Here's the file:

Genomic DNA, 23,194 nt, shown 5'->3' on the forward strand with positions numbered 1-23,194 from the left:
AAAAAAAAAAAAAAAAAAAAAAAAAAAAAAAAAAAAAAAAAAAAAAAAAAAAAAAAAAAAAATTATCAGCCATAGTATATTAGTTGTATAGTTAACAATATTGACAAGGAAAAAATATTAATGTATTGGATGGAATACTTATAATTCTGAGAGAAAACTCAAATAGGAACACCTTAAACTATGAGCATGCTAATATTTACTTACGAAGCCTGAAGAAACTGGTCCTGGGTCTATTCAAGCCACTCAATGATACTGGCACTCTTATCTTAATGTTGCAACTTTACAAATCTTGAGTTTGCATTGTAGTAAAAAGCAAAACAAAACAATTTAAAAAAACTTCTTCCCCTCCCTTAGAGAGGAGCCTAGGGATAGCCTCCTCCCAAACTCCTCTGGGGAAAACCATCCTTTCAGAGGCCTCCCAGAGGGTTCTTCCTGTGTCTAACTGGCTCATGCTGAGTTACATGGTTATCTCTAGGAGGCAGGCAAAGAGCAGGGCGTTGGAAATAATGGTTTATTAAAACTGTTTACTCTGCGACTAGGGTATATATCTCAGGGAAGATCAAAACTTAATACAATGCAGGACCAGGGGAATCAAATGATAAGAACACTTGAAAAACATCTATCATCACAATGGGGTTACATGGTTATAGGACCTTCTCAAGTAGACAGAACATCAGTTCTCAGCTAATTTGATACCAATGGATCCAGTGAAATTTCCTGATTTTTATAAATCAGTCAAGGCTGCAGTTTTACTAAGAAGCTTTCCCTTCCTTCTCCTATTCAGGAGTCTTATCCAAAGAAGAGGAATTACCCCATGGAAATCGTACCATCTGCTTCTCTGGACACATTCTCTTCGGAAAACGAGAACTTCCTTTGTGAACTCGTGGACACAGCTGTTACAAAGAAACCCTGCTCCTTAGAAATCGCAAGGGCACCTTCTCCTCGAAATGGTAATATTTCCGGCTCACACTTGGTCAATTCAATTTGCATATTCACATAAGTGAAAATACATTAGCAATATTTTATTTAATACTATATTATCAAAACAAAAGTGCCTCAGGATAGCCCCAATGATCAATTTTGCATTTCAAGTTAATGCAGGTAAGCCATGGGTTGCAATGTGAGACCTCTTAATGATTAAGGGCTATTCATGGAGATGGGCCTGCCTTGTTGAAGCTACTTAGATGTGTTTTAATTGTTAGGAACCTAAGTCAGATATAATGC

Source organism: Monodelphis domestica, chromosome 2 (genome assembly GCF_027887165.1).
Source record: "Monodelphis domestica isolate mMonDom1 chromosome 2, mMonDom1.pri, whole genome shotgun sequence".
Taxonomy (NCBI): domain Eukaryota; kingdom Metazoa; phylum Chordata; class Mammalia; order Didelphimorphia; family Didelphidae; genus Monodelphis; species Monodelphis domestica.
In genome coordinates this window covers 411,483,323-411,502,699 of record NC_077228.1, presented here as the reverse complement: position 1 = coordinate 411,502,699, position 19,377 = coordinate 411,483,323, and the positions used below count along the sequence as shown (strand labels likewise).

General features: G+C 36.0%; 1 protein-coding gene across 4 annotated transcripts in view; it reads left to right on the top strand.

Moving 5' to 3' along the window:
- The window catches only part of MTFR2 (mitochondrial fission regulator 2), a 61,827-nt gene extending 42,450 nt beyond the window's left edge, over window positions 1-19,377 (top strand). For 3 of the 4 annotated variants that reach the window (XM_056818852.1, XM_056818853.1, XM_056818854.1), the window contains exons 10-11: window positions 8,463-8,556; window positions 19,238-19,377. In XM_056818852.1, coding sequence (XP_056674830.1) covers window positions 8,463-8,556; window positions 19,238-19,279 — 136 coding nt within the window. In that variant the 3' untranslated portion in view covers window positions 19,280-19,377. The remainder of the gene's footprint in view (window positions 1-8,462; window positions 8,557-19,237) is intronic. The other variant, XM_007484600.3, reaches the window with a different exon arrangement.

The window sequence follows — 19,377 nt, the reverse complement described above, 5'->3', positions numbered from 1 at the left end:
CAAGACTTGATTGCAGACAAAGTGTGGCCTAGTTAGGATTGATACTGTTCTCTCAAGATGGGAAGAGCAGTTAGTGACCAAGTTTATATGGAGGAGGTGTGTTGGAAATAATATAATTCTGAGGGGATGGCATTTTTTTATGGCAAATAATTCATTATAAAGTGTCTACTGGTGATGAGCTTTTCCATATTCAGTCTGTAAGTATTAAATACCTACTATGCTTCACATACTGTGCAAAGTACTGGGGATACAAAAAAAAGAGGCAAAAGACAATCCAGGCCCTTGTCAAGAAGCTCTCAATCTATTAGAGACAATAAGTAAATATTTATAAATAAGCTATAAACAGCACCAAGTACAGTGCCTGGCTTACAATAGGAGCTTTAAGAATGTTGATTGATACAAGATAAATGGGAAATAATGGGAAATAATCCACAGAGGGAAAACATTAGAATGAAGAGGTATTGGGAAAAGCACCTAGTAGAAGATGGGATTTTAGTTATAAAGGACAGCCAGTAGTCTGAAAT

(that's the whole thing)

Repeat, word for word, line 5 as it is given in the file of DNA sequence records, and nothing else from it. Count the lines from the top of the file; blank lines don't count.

Taxonomy (NCBI): domain Eukaryota; kingdom Metazoa; phylum Chordata; class Mammalia; order Didelphimorphia; family Didelphidae; genus Monodelphis; species Monodelphis domestica.